The senior management echelon was restructured to form the Senior Management Service (SMS). This introduced a specific salary dispensation, specific performance management arrangements and competency-based management for senior managers.

The Batho Pele policy introduced consultation with citizens on levels of service, the setting of service standards and mechanisms to channel customer complaints. Predetermined standards will allow citizens to evaluate performance and hold public servants accountable.

The Public Administration Leadership and Management Academy, was created to guide the competency development of public servants. Training programmes were linked to the National Qualifications Framework (NQF). Partnerships with private and public institutions of higher learning were entered into to offer training to public servants. Institutionalised orientation and induction was introduced across public service.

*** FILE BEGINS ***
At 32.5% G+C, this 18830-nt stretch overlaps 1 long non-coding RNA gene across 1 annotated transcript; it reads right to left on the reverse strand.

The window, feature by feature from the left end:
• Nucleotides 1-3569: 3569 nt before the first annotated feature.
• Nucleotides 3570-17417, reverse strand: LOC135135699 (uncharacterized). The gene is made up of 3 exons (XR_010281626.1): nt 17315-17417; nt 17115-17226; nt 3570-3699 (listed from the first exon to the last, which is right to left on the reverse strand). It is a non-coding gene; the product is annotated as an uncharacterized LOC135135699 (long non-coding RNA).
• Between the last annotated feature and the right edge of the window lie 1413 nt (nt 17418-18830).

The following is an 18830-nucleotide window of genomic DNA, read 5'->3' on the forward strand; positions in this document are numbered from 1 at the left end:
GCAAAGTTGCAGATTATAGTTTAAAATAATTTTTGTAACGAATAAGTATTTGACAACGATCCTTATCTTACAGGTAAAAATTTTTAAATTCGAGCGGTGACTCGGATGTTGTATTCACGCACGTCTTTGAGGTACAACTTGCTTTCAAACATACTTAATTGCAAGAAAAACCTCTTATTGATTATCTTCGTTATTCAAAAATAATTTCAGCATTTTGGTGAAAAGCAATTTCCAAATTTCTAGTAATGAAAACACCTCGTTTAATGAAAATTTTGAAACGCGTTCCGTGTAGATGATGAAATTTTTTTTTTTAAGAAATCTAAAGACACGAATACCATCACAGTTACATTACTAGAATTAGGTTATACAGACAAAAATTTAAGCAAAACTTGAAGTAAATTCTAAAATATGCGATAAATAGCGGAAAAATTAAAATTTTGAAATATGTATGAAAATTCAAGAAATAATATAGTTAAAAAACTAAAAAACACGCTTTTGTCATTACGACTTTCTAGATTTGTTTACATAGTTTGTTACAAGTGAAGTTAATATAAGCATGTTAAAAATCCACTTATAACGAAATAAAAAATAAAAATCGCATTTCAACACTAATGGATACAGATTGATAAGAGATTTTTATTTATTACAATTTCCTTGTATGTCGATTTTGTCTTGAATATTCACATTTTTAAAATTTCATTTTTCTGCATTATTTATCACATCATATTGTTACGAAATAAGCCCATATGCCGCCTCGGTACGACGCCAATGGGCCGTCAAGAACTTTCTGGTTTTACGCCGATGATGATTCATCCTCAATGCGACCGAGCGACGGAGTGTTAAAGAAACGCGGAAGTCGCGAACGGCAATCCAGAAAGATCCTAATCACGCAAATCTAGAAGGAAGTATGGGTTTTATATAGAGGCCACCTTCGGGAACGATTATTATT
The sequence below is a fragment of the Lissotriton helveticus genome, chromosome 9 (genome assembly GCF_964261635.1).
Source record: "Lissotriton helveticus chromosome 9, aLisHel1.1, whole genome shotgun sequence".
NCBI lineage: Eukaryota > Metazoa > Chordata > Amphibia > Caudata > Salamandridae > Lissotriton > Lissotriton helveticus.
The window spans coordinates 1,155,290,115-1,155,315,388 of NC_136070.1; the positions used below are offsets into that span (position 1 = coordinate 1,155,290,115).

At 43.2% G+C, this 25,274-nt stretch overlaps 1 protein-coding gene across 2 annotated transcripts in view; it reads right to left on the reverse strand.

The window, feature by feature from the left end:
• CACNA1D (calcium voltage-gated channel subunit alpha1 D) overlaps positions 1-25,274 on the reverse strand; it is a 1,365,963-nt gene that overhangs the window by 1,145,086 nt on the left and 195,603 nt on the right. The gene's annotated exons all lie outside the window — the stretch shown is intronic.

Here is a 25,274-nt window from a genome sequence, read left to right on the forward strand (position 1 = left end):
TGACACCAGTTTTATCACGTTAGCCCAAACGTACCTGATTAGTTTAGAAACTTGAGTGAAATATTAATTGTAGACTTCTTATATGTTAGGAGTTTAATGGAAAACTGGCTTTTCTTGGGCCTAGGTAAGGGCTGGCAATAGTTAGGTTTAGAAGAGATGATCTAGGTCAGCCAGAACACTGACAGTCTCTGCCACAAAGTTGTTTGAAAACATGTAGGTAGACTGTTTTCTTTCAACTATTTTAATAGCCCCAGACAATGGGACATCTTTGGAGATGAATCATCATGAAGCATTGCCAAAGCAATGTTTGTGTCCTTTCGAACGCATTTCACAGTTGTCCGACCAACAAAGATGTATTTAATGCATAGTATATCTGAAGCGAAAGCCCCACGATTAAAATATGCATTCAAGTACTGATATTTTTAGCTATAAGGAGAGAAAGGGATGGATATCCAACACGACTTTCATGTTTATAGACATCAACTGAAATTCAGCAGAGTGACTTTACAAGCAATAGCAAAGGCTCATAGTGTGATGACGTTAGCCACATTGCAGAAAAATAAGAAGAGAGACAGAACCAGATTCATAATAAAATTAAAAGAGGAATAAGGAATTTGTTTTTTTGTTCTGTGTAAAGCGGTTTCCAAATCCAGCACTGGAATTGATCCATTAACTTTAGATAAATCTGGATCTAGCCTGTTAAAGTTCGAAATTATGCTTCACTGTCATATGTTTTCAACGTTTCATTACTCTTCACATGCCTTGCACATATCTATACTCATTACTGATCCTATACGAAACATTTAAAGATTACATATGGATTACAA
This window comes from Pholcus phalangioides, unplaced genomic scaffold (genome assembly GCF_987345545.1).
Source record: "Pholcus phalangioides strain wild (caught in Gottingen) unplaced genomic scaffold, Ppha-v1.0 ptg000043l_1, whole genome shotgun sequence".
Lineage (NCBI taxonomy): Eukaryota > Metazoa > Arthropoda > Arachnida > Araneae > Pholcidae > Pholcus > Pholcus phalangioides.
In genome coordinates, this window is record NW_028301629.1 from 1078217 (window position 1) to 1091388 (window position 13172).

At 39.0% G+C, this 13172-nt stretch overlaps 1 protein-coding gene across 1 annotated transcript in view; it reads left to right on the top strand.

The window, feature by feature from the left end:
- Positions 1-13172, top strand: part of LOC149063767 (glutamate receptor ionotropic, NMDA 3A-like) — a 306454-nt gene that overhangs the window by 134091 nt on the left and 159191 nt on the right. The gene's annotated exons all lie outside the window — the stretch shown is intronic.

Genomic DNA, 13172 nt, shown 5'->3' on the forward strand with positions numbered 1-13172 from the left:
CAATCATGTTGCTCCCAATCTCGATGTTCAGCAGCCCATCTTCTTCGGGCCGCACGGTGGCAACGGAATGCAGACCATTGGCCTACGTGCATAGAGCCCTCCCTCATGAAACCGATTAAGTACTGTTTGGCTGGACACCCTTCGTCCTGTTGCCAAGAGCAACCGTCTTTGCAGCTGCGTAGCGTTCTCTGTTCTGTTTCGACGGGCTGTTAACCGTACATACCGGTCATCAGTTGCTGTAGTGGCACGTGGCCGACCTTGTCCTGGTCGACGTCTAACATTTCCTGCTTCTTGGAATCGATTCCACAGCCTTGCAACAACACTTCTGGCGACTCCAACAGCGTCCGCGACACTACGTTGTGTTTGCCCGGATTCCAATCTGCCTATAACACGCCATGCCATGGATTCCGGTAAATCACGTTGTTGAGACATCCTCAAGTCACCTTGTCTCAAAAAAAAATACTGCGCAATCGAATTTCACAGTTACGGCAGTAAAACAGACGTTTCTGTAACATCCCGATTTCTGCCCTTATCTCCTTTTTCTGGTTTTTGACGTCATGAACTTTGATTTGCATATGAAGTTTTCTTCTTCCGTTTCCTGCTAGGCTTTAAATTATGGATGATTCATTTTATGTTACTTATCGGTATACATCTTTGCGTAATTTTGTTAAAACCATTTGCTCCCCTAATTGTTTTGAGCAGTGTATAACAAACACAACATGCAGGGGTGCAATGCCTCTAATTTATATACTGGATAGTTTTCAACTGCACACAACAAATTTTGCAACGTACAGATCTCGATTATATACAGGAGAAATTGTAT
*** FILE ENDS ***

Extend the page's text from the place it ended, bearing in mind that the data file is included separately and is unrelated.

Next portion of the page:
Problem statement

Despite these achievements the uneven performance of the public service proves that a lot still remains to be done. A diagnoses by the Public Service Commission of the issues confronting the public service revealed the following problems :

  • Regarding selection for entry into the public service, the criteria and rating scales used by selection committees and the rigour of the process are largely in the hands of these committees. This has resulted in unevenness in the quality of candidates who may lack the ability to work in the Public Service. The decisions on skills requirements and whether candidates and staff meet them are decentralised rather than tightly regulated from the Department of Public Service and Administration (DPSA).